In the stands behind third base a couple of hundred Juyob High students, holding CheerStix, began rhythmically thumping the noisemaking devices to music coming from massive speakers.
Bukil High had arrived at Dongdaemun with almost no cheerleading support except a handful of parents who, seated behind home plate, had made the three-hour trip from home.
Wearing sunglasses, Lee Yoon-hui tries to get comfortable as she watches her son, a Bukil pitcher, while nervously munching on dried squid.
When the first pitch is called a strike, Ms. Lee shakes her head and screams, “You call that a strike? What’s wrong with you?” Raising her hand, she lets out a large sigh and adds, “Oh well, we’re going to win anyway.”
Last year, Bukil clinched three of the four high school tournaments -- except the most important, the Cheongryeonggi. Thus, this year her hopes are high. Her son, Lee Kyeong-pyo, a sophomore wearing No. 25, is warming up on the sidelines. As he does, she gazes about the stadium. She notices the Juyob students have begun performing waves while that team’s cheerleaders frantically shake their pom-poms.
Some female students wearing the light blue colored school uniform from Juyob try to take pictures of the players while screaming out their names or numbers to get the player’s attention.
Ms. Lee smiles as she remembers the hoopla last year when her son’s high school drew similar support -- but only when it advanced in the Bonghwanggi tournament.
“It’s still the first round,” she says. “Once we get to the semifinals, we’ll have cheerleaders and much more,” says Ms. Lee.
Behind home plate another group of spectators sit, but they’re not fans. Some of these five or six men are scribbling on notepads between pitches. Some are pointing hand-held radar guns at the pitcher, checking the speed of a delivery.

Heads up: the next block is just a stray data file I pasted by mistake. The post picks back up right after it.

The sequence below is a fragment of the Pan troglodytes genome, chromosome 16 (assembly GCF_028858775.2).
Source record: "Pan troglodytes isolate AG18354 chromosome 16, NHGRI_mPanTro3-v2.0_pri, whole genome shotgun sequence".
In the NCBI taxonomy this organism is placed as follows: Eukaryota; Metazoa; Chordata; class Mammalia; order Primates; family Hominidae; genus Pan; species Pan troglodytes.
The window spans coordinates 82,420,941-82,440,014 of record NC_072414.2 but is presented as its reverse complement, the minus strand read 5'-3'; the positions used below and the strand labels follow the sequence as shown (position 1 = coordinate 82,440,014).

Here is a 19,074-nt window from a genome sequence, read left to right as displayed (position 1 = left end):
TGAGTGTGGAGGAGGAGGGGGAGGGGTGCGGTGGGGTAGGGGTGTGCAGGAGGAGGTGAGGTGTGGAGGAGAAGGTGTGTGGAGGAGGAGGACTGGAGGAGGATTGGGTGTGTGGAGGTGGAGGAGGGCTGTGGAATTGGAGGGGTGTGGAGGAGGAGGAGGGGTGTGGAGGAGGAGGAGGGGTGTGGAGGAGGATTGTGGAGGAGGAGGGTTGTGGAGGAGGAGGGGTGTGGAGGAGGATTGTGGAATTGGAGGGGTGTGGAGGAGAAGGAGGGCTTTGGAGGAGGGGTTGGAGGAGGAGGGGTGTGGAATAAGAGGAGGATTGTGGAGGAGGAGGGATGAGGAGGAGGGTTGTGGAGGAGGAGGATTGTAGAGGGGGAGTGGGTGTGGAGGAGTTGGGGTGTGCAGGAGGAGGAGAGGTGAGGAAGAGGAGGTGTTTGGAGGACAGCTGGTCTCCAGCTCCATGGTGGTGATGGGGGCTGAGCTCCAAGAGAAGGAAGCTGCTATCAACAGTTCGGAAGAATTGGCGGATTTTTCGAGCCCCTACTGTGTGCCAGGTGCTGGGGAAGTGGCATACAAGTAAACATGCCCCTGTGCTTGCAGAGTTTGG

An Byung-hwan, 46, a supervisor of scouts for the Los Angeles Dodgers, checks the figure on his speed gun, which indicates that the Juyob pitcher has just thrown a 69 miles per hour (111 kilometers per hour) pitch. An makes a disapproving grunt. “Hmmm. This year isn’t that great. Probably next year,” he says.
An has come to this year’s Cheongreonggi to watch Kim Su-hwa, a pitcher for Hyo Cheon High School in Suncheon, Jeolla province, who is said to throw in the 90s.
An, who coached the Seoul High School baseball team until last year, says that the intensity level of the Cheongyronggi tournament has dropped a lot but he still finds the tournament useful for finding talented players.
“There is always a hidden gem somewhere and that’s why I keep coming,” An says.
But the atmosphere has changed, he adds. “Now it’s more like a picnic. In the old days, the atmosphere was just so intense with people jam packed into the stadium from the beginning of the preliminary rounds.”
In a seat reserved for participating teams, Bang Seong-kuk, 16, a freshman from Busan High School in Gyeongsang province, studies the action closely and writes down his findings on a report card. His team is scheduled to play two days later, and he is determined to help it any way he can.
Does it bother the freshman that not many people are watching?
“Some schools never make it here,” he says. “But right now I am here. Years from now I can talk about being at the Cheongryonggi.”


by Brian Lee